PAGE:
Categories: Women in Project Management
This blog’s title is People, Planet, Profits & Projects. Much of the time I am talking about the Planet and Projects components (case in point, the series on Bioretention). This particular post focuses on the People and Projects components. It's a book review and a book recommendation.
People. Roughly half of the people on the Planet (okay, so there’s the planet piece, too) are female. An increasing number (luckily, in my humble opinion) are becoming project managers. Ipek Sahra Ozguler (pictured below) of Turkey decided that she would take on a book project to gain insight and perspective of women in project management.
She says, “The aim of realizing this book project is to share the interviewees’ opinions without including my own comments. It is surprising to find out that the majority of the answers were similar across different regions of the world. I think that the perspectives of women project management professionals are more or less similar.”
Ipek interviewed women in Argentina, Australia, Brazil, Colombia, Germany, India, Iran, Lebanon, Mexico, New Zealand, Norway, Poland, Portugal, Singapore, Slovenia, United Kingdom, United States.
The book (shown in this post’s photo) is a fascinating read for anyone, because it provides some depth and breadth on an array of concerns that all project managers have. Here are the questions that Ipek asked:
Q1: Describe your journey as a project management professional.
Q2: Why did you choose to become a project management professional?
Q3: Have you encountered any related obstacles in advancing your career?
Q4: Why is it important that more people work in the project management area?
Q5: How can we encourage more people to pursue project management as a career?
Q6: What do you think are the top issues that project managers face today?
Q7: Do you think there is a stereotype attached to project managers?
Q8: Why is it important to celebrate international women's day?
I’ve been a manager and supervisor in the world of project management for a long time (about 4 decades). I have had reported to many male and female line managers and I have had many male and female employees. I have always been interested in knowing how any differences between people (including gender) contribute to the success of projects. Importantly, I also know that I can never really know what a female project manager has to go through in their career progression and in doing their work without the actual perspective of a woman who has been through. This is why I was interested in Ipek’s work.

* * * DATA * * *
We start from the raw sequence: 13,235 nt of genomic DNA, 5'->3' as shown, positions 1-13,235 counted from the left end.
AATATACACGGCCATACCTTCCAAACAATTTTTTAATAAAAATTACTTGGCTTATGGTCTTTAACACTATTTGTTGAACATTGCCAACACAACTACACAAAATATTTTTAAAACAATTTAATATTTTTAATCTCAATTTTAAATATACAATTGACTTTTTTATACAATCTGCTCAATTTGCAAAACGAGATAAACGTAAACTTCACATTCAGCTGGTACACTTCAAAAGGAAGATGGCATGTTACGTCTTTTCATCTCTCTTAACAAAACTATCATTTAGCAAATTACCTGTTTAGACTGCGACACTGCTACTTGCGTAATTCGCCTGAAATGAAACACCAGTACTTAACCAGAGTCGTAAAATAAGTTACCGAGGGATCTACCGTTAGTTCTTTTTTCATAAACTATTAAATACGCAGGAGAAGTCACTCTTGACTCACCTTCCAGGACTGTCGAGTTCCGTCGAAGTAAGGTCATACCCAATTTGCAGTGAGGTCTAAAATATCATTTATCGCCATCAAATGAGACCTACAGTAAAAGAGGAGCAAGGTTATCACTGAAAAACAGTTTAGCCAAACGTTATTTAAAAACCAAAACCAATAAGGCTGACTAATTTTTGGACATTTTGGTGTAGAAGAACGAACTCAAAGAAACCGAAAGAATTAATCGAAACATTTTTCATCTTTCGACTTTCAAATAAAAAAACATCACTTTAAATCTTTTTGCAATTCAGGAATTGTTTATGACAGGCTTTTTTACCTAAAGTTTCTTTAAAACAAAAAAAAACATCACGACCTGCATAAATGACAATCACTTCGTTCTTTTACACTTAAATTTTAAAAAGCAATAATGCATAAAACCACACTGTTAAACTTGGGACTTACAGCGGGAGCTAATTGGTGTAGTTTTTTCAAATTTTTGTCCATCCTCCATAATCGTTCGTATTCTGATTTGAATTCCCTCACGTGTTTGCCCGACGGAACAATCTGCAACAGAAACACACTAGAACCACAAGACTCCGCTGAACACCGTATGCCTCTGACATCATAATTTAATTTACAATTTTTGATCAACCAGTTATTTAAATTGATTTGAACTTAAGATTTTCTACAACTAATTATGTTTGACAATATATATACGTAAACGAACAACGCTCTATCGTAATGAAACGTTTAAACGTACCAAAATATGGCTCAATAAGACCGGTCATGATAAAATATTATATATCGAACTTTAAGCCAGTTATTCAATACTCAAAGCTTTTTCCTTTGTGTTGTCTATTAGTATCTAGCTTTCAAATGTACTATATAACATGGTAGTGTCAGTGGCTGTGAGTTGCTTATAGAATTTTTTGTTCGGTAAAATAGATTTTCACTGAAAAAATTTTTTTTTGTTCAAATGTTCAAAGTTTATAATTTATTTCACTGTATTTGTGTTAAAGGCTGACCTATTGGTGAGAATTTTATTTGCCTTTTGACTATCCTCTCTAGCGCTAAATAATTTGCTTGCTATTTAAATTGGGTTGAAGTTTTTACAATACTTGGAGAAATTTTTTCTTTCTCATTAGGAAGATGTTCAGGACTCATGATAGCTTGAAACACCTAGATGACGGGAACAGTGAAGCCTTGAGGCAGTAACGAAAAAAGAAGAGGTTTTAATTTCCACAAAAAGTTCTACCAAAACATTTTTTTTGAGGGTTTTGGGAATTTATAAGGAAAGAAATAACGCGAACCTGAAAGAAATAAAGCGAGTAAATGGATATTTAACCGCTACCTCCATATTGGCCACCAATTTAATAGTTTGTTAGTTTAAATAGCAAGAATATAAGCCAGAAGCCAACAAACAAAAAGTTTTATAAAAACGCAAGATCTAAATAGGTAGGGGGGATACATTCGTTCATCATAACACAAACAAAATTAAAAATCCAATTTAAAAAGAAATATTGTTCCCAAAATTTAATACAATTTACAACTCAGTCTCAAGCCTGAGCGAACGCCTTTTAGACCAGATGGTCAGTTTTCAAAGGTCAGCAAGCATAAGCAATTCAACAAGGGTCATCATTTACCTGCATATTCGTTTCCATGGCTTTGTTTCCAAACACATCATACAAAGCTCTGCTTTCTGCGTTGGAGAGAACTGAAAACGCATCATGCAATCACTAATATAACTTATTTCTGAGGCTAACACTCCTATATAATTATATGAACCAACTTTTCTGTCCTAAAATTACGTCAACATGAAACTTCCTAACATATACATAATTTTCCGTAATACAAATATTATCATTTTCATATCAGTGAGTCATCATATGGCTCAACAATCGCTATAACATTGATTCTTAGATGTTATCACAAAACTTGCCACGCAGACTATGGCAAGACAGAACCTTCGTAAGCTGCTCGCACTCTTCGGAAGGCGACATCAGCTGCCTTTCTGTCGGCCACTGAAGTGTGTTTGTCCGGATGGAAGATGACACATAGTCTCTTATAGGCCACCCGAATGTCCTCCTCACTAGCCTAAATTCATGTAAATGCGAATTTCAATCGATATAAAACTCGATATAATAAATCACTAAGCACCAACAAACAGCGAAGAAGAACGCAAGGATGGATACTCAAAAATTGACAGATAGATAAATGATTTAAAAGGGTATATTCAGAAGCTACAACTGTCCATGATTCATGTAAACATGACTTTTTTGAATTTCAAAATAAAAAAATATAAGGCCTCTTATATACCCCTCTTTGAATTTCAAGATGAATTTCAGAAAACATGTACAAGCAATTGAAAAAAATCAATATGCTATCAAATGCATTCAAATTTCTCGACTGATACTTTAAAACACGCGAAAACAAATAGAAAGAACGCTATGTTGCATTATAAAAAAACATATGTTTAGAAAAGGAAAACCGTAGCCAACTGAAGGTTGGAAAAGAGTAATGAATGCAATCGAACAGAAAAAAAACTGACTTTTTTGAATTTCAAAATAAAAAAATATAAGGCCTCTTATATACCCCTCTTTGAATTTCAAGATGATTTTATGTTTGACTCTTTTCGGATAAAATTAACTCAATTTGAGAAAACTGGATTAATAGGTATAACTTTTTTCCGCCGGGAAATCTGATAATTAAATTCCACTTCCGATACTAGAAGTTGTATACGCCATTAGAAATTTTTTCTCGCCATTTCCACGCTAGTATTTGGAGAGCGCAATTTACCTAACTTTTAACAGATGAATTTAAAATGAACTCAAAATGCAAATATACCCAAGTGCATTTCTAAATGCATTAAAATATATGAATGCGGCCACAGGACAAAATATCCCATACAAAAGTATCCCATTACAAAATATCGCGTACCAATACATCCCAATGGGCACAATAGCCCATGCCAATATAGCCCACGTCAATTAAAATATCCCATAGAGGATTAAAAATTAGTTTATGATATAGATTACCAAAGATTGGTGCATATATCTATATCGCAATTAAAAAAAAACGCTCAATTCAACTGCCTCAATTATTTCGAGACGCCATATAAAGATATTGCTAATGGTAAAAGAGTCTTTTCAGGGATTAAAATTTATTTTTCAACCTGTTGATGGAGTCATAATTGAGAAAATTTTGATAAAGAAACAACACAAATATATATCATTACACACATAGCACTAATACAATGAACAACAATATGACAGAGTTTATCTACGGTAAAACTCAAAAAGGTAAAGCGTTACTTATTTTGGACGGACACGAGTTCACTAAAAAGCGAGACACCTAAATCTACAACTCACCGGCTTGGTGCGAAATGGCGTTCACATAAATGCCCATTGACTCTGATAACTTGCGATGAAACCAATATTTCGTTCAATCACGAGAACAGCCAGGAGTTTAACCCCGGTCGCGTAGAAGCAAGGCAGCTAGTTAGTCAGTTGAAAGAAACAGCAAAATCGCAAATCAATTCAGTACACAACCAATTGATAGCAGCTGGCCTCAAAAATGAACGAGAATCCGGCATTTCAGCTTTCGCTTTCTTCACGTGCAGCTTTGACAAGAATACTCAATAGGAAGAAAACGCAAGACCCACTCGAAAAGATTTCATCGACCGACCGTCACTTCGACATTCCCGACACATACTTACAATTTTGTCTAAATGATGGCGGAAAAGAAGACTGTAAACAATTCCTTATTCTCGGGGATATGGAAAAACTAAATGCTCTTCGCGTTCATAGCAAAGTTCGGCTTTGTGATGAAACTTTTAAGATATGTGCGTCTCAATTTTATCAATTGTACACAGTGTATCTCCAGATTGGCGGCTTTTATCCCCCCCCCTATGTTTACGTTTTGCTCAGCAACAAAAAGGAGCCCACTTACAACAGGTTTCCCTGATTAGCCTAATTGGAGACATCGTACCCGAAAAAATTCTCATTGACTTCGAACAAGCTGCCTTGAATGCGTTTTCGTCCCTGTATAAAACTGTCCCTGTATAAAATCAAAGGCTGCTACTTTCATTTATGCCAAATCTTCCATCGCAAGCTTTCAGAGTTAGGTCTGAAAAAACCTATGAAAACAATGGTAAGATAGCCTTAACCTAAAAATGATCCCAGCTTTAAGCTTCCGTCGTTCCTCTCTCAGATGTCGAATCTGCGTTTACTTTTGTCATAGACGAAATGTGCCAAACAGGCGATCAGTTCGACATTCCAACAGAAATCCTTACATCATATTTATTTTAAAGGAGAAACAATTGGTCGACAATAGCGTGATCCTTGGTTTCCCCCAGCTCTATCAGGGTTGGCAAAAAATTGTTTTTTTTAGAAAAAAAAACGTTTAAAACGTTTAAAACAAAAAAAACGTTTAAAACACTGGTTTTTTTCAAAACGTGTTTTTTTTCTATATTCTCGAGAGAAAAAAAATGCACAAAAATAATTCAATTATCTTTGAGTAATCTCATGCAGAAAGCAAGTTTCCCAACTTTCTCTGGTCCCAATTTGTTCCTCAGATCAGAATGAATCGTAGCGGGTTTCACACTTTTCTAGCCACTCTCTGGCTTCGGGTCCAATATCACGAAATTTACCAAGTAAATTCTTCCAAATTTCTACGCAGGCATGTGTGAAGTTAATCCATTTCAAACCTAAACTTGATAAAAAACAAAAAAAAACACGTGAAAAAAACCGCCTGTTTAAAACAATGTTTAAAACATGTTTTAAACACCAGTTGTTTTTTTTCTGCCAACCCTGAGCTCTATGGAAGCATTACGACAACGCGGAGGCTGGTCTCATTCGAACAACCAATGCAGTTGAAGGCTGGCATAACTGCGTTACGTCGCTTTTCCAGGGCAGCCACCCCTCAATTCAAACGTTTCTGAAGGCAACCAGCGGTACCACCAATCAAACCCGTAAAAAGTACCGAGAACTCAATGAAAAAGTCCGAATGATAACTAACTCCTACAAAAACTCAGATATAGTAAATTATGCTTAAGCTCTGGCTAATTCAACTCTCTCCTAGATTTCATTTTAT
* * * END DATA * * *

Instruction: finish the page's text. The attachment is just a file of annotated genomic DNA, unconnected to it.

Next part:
The particularly interesting finding for me – a male project manager, PMO leader, and academic – was that although there were (of course) differences between the women who shared their perspective, many themes were the same, and most of those themes were not particularly focused on, or limited to, gender issues at all, but rather focused on the general state of project management as a profession.
So there is a lot to learn here!
When there were mentions of gender (and of course, that came up) it went something like this: “We should take advantage of the complementary attributes of males and females” to build better teams. This aligns with my own experience.
My own finding (before the book!): The most successful project teams, and the most successful groups of PMs, when I was a PM director, were about 50% male and 50% female and also were more diverse from a national culture background.
Below I share some categorized observations from the book. You should still get yourself a copy – this is a recommendation, after all!
Regarding PM stereotypes:
The negative stereotypes attached to the project managers are summarized below.
• PM is seen as ‘just an administrative role’. The roles are only operational, not strategic. The other terminologies used instead of the terminology “administrator” are as following: librarians, a kind of secretary.
• PMs are unwanted disrupters who don’t get anything done.
• PMs are nagging people that just get in the functional workers’ way of doing work.
• PMs don’t want any change in their projects.
Sound familiar? Not a male or female issue* – but a project management issue we all face as PM people.
*although I would bet females suffer these stereotypes more than males!
Another theme was the need (as PMs) for our discipline (of project management) to focus on value – lasting value. Here we are talking about value that is delivered well after we’ve moved on to a second or third other project, impacts that may continue after we have long retired.